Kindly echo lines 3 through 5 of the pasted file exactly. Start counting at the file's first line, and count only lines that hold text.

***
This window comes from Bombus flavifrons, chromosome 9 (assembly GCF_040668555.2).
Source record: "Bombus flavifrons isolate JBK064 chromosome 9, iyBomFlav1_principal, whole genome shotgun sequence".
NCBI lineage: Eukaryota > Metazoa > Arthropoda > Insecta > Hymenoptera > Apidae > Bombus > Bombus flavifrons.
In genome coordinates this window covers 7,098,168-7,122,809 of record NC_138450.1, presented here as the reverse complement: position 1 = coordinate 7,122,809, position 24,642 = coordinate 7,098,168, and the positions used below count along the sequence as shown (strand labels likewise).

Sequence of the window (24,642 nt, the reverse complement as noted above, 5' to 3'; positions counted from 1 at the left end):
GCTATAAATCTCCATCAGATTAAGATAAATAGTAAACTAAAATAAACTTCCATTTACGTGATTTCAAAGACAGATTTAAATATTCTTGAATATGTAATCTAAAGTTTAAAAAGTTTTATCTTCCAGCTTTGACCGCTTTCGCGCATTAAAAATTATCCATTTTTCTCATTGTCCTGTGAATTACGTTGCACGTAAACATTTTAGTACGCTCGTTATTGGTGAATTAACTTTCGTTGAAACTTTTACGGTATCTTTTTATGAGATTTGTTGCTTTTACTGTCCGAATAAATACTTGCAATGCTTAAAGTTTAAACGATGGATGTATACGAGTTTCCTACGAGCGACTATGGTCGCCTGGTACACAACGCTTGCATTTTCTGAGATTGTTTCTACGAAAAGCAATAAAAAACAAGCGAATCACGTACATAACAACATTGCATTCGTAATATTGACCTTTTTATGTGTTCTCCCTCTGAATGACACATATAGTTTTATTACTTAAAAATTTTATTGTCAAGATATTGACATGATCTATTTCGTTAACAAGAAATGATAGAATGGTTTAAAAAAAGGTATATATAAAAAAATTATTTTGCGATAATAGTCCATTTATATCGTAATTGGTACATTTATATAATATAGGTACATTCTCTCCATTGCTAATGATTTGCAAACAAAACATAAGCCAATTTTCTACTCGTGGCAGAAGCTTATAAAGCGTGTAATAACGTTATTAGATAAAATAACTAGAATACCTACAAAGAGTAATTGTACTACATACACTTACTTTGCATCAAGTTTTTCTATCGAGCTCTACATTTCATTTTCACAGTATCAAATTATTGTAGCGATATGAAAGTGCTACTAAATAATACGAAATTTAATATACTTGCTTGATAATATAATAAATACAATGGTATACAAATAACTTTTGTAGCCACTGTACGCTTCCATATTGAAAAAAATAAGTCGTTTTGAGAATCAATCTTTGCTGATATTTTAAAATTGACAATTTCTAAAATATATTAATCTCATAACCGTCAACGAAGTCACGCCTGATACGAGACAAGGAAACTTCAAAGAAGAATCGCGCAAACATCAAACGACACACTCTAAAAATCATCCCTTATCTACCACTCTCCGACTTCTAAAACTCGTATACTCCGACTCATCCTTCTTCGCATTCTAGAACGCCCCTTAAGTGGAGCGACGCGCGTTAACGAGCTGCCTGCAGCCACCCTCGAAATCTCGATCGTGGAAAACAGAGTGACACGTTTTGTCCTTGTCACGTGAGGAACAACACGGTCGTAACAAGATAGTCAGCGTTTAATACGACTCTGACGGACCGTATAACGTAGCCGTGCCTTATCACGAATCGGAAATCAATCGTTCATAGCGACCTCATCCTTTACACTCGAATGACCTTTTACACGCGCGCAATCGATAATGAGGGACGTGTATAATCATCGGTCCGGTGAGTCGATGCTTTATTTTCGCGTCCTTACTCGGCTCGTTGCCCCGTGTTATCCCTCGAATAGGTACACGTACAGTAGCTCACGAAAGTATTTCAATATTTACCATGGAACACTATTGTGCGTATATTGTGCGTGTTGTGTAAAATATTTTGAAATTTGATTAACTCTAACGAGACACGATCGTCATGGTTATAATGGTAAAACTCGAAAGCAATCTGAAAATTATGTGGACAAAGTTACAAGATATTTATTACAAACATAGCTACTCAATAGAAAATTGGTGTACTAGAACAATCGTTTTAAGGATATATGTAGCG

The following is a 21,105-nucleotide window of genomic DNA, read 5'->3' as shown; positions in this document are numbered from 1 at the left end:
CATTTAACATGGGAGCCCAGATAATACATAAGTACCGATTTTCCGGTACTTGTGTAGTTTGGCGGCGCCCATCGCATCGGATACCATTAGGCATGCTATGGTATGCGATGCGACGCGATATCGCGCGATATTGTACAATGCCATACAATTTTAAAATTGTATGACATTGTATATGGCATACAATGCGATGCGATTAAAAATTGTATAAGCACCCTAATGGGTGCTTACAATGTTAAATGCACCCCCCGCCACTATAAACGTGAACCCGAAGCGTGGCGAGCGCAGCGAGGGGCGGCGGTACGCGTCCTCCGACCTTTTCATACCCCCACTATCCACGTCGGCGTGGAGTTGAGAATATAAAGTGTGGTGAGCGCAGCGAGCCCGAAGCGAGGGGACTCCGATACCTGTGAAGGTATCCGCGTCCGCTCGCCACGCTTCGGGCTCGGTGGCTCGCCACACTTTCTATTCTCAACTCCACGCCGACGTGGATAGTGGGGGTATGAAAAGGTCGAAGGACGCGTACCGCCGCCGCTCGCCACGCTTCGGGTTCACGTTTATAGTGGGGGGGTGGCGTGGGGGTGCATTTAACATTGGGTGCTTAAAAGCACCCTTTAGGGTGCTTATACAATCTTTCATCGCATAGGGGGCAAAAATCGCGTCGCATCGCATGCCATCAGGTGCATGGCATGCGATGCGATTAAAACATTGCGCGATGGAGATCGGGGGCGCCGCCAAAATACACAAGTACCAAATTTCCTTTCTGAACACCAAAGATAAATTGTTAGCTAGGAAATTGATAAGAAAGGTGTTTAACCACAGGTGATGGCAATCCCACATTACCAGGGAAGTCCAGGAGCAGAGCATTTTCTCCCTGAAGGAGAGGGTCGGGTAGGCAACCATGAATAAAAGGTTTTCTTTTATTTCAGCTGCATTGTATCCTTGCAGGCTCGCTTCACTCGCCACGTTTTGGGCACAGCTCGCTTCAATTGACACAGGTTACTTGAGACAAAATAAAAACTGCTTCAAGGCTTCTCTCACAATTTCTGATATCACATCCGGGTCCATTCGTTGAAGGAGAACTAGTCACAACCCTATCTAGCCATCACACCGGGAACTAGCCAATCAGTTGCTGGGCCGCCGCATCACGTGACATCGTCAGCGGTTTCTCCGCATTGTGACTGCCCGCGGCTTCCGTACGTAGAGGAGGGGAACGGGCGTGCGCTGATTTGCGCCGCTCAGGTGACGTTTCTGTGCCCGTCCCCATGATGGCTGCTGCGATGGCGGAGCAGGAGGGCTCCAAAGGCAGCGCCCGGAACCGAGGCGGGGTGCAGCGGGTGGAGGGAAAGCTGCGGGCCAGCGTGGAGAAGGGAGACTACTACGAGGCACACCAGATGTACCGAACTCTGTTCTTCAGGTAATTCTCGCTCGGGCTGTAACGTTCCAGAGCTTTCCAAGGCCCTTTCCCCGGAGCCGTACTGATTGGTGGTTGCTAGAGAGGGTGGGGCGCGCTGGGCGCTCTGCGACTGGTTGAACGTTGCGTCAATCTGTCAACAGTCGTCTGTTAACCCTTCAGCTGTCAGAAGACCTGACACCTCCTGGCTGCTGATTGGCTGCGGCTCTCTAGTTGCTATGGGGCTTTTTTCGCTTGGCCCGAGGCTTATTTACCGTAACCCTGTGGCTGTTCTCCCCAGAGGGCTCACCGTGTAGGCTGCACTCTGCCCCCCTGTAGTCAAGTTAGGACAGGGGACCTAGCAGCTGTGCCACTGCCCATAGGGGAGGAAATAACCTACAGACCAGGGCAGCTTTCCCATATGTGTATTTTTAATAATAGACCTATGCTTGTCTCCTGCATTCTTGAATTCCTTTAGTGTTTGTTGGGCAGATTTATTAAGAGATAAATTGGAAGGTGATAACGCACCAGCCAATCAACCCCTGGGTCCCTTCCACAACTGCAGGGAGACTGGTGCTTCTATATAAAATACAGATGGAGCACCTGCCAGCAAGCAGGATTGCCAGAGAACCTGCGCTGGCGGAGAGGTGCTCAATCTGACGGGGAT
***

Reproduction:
NCBI lineage: Eukaryota > Metazoa > Arthropoda > Insecta > Hymenoptera > Apidae > Bombus > Bombus flavifrons.
In genome coordinates this window covers 7,098,168-7,122,809 of record NC_138450.1, presented here as the reverse complement: position 1 = coordinate 7,122,809, position 24,642 = coordinate 7,098,168, and the positions used below count along the sequence as shown (strand labels likewise).

Sequence of the window (24,642 nt, the reverse complement as noted above, 5' to 3'; positions counted from 1 at the left end):